The SAM Lock Tool, better known as Syskey (the name of its executable file) is a discontinued component of Windows NT that encrypts the Security Account Manager (SAM) database using a 128-bit RC4 encryption key.
First introduced in the Q143475 hotfix which was included in Windows NT 4.0 SP3, it was removed in Windows 10 1709 due to its use of cryptography considered unsecure by modern standards, and its use as part of scams as a form of ransomware. Microsoft officially recommended use of BitLocker disk encryption as an alternative.
First introduced in the Q143475 hotfix included in Windows NT 4.0 SP3, Syskey was intended to protect against offline password cracking attacks by preventing the possessor of an unauthorized copy of the SAM file from extracting useful information from it.
The "Syskey Bug"
In December 1999, a security team from BindView found a security hole in Syskey that indicated that a certain form of offline cryptanalytic attack is possible, making a brute force attack appear to be possible. The problem is that SYSKEY has RC4 keystream reuse problems.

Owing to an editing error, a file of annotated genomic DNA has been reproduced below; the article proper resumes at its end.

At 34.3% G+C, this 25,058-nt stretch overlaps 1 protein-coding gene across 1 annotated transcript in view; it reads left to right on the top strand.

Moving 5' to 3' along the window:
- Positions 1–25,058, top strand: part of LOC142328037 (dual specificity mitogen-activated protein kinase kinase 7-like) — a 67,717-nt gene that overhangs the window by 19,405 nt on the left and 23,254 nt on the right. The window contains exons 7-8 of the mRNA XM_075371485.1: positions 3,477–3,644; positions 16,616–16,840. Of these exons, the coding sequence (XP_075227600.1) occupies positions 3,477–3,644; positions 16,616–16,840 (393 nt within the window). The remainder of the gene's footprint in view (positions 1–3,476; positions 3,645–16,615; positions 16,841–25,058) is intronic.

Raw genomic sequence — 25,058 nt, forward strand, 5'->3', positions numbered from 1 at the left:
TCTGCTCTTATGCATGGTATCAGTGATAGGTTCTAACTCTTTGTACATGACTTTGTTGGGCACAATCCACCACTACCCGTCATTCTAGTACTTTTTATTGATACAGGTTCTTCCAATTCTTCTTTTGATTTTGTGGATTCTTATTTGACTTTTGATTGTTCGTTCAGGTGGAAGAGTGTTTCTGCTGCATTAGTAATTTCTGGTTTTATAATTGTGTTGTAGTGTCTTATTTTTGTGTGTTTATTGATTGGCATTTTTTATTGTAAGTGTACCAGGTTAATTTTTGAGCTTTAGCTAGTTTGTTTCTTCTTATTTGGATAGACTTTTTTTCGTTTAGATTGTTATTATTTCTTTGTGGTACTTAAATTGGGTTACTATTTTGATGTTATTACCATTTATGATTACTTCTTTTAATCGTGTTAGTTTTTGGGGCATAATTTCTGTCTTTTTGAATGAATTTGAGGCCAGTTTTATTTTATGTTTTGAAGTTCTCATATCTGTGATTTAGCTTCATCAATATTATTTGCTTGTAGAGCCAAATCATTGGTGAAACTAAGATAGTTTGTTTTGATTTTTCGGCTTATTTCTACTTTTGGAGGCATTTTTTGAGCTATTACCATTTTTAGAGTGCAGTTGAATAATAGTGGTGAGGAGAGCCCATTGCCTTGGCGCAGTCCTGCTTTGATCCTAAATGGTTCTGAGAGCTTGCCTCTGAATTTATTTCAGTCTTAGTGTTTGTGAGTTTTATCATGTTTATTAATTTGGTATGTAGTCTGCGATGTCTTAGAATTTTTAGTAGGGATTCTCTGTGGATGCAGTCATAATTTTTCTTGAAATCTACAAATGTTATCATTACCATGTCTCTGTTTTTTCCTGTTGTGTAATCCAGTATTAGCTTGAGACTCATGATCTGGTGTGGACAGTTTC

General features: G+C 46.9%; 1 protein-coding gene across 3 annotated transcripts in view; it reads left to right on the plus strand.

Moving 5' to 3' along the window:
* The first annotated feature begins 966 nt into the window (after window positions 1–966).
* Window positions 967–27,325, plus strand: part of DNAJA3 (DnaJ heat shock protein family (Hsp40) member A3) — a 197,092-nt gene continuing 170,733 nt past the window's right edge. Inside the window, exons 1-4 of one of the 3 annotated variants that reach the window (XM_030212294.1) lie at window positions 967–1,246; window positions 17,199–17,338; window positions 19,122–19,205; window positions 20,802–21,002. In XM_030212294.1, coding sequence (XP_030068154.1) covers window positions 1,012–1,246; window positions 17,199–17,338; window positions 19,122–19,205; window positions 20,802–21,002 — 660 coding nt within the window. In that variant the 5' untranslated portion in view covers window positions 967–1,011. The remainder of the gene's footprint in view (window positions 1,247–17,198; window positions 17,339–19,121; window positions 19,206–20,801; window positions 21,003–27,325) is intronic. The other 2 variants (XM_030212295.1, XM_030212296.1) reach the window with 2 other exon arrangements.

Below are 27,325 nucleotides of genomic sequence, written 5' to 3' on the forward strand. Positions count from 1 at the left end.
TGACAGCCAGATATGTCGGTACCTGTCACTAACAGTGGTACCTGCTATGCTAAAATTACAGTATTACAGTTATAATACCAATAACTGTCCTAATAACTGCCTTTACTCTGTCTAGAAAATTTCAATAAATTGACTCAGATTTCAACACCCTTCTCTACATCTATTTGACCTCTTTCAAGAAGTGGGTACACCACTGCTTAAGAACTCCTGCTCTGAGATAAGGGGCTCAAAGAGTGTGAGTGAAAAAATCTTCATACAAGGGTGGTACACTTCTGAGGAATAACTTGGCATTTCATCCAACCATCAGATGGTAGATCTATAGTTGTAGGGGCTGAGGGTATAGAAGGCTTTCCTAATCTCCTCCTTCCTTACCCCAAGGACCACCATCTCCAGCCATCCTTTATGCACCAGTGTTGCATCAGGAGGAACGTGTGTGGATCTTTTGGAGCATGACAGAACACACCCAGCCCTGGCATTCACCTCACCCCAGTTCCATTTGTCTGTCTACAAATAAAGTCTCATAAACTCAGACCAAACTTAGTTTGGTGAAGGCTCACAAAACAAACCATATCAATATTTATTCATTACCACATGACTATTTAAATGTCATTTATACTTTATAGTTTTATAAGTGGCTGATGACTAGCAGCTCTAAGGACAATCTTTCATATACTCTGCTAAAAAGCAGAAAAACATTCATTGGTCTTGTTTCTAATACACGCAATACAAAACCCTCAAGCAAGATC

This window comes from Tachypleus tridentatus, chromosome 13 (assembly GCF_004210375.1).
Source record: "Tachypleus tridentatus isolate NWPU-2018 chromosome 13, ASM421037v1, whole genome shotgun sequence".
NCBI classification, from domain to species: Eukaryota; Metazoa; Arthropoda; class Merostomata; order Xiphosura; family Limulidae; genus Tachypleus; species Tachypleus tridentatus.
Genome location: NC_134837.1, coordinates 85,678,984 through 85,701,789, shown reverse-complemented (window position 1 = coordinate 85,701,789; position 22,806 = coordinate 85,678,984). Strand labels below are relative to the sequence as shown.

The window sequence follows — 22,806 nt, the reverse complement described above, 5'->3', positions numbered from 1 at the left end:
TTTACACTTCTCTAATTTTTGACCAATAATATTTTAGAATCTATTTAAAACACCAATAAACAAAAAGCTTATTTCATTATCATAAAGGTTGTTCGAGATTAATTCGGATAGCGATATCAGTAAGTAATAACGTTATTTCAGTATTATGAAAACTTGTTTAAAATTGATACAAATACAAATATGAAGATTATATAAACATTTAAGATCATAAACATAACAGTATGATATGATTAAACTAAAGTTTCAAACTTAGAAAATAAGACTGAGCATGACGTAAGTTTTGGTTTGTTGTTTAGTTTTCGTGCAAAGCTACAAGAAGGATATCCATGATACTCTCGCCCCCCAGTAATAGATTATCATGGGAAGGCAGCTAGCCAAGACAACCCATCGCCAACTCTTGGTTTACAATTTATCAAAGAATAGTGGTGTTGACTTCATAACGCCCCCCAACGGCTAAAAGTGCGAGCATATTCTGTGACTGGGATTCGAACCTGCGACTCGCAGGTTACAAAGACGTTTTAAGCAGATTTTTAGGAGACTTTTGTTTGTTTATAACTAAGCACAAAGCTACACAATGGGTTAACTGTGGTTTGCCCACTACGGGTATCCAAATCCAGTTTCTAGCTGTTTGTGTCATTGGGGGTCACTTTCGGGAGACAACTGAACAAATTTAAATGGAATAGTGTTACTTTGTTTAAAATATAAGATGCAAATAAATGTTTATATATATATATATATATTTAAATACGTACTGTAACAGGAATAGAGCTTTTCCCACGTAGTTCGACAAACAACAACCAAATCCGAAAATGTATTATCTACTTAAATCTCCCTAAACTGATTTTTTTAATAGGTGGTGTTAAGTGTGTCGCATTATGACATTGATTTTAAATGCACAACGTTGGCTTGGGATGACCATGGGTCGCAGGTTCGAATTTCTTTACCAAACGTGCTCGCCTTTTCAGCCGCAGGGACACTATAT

Use as ransomware
- "Enable Syskey To Protect Windows From Password Cracking". Technig. 2015-04-06. Retrieved 2018-02-04.
- "Features that are removed or deprecated in Windows 10 Fall Creators Update". Support. Microsoft. 12 December 2017.
- "Syskey.exe utility is no longer supported in Windows 10 version 1709 and Windows Server version 1709". Support. Microsoft. 20 October 2017.
- Sabin, Todd (December 16, 1999). "bindview.syskey.txt". Packet Storm. Retrieved July 1, 2016.
- "How to use the SysKey utility to secure the Windows Security Accounts Manager database". Support. Microsoft. 8 January 2018.
- "Syskey.exe utility is no longer supported in Windows 10, Windows Server 2016 and Windows Server 2019". support.microsoft.com. Retrieved 2019-01-12.
- Khanse, Anand (March 9, 2012). "Use SysKey Utility to lock Windows computer using USB stick". The Windows Club. Retrieved July 1, 2016.
- "SOLUTION: "This is Microsoft Support" telephone scam – Computer ransom lockout". Case Studies. Triple-S Computers. 10 April 2013.
- "Tech support company with workers in India claims its 'good name' being ruined by scammers". Sydney Morning Herald. Retrieved 23 February 2017.